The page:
by Steven Ertelt
November 1, 2005
Washington, DC (LifeNews.com) — The biggest obstacle standing in the way of confirmation of Supreme Court nominee Samuel Alito may be a filibuster by a pro-abortion lawmakers upset with his position on the controversial issue. Just one day after President Bush announced his nomination, senators are already debating how to handle a potential filibuster.
Pro-abortion Sen. Barbara Boxer of California began the debate when she told the Associated Press that, "The filibuster’s on the table."
But Sen. Dick Durbin of Illinois, an abortion advocate who is the second ranking Democrat in the Senate, said its too early to talk about filibustering Alito.
"I don’t think we should assume that’s going to happen at all," Durbin said adding that members of his party need to learn much more about the nominee before making that decision.
If Senate Democrats do pull out the filibuster option, Senate Majority Leader Bill Frist tells Fox News he’s ready to fight.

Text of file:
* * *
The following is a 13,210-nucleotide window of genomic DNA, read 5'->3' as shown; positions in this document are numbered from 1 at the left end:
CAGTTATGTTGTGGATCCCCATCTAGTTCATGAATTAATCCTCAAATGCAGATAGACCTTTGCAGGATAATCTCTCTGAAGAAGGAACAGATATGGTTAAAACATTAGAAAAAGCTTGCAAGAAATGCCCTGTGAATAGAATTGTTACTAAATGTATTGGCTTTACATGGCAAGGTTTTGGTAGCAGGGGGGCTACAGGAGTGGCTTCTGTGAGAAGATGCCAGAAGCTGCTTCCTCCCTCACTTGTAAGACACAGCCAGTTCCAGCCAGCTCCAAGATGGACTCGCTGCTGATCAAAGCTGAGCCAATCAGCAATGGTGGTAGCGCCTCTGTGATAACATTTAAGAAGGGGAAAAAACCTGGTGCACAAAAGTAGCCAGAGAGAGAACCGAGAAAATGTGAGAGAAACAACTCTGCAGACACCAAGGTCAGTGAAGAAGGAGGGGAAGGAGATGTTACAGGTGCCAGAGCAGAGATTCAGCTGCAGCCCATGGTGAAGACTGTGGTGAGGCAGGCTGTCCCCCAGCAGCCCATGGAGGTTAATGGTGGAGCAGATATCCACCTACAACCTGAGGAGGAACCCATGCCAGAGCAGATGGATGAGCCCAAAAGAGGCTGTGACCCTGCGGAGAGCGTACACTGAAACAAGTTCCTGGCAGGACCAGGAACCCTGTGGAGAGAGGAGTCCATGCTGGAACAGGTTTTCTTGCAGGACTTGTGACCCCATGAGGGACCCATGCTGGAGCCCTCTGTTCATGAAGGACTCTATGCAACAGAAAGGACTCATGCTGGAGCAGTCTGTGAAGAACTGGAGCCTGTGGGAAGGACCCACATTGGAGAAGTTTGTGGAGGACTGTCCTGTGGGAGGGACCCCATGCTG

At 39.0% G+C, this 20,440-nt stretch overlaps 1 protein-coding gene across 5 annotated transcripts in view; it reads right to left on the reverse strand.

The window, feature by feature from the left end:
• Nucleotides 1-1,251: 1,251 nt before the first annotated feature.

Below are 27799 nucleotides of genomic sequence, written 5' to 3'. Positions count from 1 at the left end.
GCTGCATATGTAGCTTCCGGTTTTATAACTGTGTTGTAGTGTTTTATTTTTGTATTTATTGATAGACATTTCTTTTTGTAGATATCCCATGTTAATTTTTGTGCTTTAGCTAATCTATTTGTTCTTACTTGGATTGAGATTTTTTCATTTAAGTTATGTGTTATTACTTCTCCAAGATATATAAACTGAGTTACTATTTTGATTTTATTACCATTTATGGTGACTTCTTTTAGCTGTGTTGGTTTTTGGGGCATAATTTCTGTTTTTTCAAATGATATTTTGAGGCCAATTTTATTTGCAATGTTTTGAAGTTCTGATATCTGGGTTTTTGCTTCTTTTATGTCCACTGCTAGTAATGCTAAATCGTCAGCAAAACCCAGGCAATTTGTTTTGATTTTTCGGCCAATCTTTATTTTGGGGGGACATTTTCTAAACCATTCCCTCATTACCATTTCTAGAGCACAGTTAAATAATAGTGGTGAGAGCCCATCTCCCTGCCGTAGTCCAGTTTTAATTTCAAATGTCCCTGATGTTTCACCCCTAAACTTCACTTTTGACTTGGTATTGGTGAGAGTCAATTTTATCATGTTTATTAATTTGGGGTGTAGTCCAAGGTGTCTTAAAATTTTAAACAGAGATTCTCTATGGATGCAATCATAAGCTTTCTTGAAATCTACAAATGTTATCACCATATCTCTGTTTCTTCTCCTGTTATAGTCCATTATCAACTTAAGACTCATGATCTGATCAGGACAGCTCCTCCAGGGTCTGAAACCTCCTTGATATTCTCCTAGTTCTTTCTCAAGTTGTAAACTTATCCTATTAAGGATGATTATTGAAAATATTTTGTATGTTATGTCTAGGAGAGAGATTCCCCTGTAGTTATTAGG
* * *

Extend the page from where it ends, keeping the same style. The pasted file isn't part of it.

"If a filibuster comes back, I’m not going to hesitate," to change Senate rules on filibustering judicial picks, Frist said.
The potential outcome of a filibuster battle will largely be decided by a group of 14 lawmakers, seven Republicans and seven Democrats, who struck an agreement earlier this year to stop an effort to change the rules by allowing votes on several filibustered judicial candidates.
Sen. Mike DeWine, an Ohio Republican, says he’d be willing to go along with a rules change if Alito is filibustered.
"If someone would filibuster … I would be prepared to vote to change the rules," he told AP.
"It’s hard for me to envision that anyone would think about filibustering this nominee," DeWine added. Alito is "clearly within the mainstream" and shouldn’t be filibustered, he said.
The so-called "Gang of 14" will meet with Alito on Thursday as the nominee has already begun making the rounds to meet with senators.